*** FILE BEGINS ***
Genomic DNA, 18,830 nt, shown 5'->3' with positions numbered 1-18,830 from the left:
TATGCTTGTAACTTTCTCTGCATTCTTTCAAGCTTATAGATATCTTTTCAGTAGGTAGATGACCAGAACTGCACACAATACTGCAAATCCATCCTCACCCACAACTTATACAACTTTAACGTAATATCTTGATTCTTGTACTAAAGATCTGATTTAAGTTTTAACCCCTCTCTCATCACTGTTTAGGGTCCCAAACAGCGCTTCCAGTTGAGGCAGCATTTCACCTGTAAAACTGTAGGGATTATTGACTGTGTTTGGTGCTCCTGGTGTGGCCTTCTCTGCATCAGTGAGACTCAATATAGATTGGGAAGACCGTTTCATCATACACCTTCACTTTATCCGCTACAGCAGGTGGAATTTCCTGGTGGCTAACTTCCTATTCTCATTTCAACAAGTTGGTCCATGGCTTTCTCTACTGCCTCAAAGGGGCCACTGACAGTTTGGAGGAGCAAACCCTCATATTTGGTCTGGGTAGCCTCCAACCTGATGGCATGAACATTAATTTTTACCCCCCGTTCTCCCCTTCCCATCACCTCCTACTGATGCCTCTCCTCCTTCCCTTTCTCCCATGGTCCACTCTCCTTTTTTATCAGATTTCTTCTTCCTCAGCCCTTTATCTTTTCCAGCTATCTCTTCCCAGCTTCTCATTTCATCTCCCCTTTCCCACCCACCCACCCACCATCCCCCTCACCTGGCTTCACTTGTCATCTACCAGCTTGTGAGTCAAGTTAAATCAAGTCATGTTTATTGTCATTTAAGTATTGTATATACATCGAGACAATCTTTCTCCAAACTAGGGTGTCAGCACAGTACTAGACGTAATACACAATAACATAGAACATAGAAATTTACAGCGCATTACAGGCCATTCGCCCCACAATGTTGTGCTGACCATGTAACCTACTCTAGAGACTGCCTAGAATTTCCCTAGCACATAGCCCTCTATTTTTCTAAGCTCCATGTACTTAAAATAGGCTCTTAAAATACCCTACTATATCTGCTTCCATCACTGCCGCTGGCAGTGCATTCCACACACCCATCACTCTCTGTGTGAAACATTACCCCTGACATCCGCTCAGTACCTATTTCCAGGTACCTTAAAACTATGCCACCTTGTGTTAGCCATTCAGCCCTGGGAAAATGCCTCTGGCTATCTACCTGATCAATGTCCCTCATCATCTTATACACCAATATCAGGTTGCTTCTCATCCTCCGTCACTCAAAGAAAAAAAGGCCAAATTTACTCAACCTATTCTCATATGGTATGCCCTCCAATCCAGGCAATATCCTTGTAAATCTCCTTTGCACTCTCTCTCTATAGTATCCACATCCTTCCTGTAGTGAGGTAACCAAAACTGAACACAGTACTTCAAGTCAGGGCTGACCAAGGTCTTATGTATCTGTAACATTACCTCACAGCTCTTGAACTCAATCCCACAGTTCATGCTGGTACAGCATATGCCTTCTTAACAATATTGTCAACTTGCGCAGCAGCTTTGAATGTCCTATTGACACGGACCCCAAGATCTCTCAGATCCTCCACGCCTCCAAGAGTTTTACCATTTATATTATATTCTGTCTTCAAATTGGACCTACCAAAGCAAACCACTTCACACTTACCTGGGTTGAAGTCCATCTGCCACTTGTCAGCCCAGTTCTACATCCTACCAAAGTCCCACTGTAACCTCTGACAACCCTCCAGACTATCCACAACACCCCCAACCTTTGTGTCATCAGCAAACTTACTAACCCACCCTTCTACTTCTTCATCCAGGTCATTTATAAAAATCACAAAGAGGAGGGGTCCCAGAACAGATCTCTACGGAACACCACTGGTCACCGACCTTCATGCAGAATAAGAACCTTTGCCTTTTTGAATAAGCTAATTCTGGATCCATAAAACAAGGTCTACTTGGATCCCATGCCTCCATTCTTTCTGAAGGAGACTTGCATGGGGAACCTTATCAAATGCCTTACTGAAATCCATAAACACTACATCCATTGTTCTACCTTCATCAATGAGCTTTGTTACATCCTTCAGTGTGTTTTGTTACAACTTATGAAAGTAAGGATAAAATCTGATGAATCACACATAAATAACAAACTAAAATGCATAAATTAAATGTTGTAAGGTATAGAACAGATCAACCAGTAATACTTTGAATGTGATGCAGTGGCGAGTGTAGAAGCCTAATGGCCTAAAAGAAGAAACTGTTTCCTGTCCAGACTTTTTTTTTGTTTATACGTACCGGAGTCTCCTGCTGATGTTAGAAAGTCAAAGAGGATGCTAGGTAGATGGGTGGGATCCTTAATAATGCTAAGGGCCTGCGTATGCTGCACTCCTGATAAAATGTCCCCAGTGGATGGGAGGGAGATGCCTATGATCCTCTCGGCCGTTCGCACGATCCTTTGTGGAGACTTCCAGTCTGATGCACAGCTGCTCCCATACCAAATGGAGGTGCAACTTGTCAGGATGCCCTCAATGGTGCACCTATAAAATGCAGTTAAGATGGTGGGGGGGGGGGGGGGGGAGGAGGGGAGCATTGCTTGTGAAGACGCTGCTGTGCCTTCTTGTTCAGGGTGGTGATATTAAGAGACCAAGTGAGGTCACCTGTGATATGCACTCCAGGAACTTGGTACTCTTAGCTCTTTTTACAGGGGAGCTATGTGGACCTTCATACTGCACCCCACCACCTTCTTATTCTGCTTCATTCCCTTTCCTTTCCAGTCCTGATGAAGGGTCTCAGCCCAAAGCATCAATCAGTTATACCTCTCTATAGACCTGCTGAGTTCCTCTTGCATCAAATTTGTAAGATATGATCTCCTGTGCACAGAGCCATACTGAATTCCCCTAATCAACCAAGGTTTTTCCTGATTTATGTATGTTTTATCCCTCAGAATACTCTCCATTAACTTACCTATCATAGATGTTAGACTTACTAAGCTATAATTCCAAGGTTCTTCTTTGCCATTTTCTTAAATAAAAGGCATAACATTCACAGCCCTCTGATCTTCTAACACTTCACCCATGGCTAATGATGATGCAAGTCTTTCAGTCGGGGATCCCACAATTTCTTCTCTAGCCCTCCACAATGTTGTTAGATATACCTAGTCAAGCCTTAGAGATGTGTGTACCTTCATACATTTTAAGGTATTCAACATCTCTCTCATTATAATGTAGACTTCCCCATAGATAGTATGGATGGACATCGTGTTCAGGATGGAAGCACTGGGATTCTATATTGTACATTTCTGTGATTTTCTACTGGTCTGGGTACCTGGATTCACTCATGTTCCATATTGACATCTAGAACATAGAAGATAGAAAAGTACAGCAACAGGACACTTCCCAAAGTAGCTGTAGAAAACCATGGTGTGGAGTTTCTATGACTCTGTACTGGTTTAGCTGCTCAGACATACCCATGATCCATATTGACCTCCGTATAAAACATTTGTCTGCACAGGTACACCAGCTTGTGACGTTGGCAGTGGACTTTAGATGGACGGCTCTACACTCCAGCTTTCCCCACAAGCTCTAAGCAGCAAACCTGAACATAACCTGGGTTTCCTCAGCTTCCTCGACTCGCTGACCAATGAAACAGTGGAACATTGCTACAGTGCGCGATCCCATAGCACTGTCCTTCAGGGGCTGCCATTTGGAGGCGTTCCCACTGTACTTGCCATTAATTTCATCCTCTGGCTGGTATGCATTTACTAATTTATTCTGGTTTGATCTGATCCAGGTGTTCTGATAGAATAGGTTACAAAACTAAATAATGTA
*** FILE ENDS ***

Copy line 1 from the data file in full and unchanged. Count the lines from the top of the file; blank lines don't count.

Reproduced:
Genomic DNA, 18,830 nt, shown 5'->3' with positions numbered 1-18,830 from the left: